If you are traveling on cruise ships or booking budget type accommodation you should check whether you will have a refrigerator in your room to store your product and make arrangements for a refrigerator to be provided in your room. This will be particularly critical if you are visiting tropical countries.
If you are travelling with plasma products produced in Australia (such as plasma derived factor VIII Biostate® or plasma derived factor IX MonoFix®) you will require an export permit to take the product out of the country. Your centre will help you to arrange this with the ARCBS and to ensure you have appropriate documents from the Therapeutic Goods Administration if required (see web site www.tga.gov.au).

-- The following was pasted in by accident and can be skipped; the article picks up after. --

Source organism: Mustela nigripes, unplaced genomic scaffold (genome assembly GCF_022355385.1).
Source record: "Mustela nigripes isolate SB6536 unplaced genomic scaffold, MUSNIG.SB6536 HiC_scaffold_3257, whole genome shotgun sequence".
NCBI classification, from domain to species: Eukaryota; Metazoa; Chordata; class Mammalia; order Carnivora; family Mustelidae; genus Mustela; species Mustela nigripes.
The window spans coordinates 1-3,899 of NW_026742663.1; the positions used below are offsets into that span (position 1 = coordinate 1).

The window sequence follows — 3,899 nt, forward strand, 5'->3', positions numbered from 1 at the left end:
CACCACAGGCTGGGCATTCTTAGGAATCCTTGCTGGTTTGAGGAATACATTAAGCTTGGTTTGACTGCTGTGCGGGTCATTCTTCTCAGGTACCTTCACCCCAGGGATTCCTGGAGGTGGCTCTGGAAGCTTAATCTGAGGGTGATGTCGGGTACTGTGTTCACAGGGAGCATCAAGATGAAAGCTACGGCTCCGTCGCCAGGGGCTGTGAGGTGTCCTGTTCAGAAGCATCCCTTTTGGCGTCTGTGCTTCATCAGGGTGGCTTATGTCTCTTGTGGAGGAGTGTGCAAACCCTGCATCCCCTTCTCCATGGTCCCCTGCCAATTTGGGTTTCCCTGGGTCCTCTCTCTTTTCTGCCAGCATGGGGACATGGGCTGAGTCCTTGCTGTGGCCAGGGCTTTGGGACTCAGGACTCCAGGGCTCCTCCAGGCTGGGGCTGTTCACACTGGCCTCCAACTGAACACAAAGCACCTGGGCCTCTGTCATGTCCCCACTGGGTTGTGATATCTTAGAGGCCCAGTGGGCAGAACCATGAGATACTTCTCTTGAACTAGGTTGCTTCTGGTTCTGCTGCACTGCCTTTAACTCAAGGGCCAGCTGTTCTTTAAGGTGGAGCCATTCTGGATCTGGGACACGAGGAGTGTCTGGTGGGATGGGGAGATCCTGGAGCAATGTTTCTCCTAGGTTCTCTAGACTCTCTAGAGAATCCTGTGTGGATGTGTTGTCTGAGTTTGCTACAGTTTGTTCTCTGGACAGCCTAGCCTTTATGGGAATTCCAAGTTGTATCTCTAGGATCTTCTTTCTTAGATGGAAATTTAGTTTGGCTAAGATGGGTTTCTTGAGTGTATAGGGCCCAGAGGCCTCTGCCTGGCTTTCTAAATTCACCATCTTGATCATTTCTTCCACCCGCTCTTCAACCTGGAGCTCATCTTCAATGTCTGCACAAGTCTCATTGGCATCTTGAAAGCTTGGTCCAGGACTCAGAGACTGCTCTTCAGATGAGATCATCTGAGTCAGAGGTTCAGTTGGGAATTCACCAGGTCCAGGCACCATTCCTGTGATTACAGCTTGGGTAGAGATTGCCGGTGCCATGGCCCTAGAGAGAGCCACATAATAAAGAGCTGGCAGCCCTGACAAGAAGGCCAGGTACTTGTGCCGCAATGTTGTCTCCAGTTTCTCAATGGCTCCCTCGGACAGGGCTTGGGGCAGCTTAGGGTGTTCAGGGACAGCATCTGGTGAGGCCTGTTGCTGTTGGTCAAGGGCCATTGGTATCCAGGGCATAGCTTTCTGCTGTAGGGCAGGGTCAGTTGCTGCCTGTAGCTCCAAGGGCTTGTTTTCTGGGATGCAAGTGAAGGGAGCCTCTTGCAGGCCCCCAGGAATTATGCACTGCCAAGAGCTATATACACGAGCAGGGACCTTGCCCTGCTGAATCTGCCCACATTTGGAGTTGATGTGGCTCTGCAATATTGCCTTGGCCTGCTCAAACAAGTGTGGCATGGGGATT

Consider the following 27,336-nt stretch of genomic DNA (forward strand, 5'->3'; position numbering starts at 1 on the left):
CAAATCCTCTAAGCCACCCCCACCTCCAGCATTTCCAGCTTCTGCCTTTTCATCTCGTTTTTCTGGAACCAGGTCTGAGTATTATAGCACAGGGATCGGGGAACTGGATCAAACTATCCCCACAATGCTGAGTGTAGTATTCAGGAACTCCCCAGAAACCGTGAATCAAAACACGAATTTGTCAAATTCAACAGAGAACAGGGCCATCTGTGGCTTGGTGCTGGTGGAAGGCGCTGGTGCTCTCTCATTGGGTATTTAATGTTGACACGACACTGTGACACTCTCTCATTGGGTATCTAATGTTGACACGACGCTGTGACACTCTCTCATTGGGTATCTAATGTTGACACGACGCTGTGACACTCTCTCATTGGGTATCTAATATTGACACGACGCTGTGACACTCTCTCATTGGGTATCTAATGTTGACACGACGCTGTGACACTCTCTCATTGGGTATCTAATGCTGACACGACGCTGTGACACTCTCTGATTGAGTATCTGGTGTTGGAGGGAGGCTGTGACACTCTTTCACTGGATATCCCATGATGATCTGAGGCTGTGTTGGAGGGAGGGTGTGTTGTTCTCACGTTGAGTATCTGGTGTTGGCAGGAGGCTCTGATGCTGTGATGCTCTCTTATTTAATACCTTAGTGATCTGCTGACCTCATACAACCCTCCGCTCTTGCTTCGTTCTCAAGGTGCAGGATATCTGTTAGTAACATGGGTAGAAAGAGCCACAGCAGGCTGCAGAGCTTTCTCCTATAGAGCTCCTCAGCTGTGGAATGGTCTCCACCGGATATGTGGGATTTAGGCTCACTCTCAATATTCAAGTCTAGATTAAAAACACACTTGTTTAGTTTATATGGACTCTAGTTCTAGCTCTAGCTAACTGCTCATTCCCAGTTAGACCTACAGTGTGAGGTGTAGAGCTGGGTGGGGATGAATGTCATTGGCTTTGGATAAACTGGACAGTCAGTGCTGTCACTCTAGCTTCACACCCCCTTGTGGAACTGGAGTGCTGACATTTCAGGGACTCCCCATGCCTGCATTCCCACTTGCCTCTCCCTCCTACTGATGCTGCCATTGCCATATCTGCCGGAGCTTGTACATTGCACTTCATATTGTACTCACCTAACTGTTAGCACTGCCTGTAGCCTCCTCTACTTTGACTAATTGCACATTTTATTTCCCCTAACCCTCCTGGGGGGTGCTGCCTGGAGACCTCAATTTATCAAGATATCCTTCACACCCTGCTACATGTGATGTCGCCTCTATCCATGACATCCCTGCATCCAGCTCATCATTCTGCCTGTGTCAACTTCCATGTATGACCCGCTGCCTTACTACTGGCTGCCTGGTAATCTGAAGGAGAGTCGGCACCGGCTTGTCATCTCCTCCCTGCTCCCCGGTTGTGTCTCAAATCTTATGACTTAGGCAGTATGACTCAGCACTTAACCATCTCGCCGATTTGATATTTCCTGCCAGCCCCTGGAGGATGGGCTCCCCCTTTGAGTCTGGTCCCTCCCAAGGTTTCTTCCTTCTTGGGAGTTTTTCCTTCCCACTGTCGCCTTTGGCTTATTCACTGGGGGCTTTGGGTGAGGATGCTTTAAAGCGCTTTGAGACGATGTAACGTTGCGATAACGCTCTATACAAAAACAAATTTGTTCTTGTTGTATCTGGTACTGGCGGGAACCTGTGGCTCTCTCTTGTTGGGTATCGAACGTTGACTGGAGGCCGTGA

Immunisations are necessary for some destinations and you should check well ahead of time with your doctor. Usually these need to be administered subcutaneously, however you should check with your haemophilia centre for their recommendations. If you have HIV, always check with your infectious diseases specialist as to what vaccinations are recommended and note there are some vaccinations you will need to be careful with.
If you do not usually make up your product, you should learn how to reconstitute it before you leave home! This can be helpful especially in places where the medical staff are unfamiliar with your treatment product.
If you are travelling to places with limited access to safe health care it is a good idea if a partner or your travelling companion learns to access your veins and give your treatment in case of emergency.